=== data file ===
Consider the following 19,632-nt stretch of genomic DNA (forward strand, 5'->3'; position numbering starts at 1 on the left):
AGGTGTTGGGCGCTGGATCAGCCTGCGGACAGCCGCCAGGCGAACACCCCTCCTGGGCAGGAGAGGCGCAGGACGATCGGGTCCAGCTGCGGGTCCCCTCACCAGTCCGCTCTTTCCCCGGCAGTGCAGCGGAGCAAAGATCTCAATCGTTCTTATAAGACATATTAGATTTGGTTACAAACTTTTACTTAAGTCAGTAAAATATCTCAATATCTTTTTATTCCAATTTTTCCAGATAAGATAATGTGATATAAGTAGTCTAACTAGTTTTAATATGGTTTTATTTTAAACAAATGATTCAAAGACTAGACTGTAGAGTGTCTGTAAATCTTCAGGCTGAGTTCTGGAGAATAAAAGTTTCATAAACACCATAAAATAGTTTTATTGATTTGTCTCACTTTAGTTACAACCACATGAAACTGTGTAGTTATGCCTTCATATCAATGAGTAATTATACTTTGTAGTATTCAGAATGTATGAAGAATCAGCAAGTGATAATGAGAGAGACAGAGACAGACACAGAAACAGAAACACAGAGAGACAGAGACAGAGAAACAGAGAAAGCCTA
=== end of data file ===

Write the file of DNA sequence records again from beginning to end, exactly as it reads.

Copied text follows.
Consider the following 19,632-nt stretch of genomic DNA (forward strand, 5'->3'; position numbering starts at 1 on the left):
AGGTGTTGGGCGCTGGATCAGCCTGCGGACAGCCGCCAGGCGAACACCCCTCCTGGGCAGGAGAGGCGCAGGACGATCGGGTCCAGCTGCGGGTCCCCTCACCAGTCCGCTCTTTCCCCGGCAGTGCAGCGGAGCAAAGATCTCAATCGTTCTTATAAGACATATTAGATTTGGTTACAAACTTTTACTTAAGTCAGTAAAATATCTCAATATCTTTTTATTCCAATTTTTCCAGATAAGATAATGTGATATAAGTAGTCTAACTAGTTTTAATATGGTTTTATTTTAAACAAATGATTCAAAGACTAGACTGTAGAGTGTCTGTAAATCTTCAGGCTGAGTTCTGGAGAATAAAAGTTTCATAAACACCATAAAATAGTTTTATTGATTTGTCTCACTTTAGTTACAACCACATGAAACTGTGTAGTTATGCCTTCATATCAATGAGTAATTATACTTTGTAGTATTCAGAATGTATGAAGAATCAGCAAGTGATAATGAGAGAGACAGAGACAGACACAGAAACAGAAACACAGAGAGACAGAGACAGAGAAACAGAGAAAGCCTA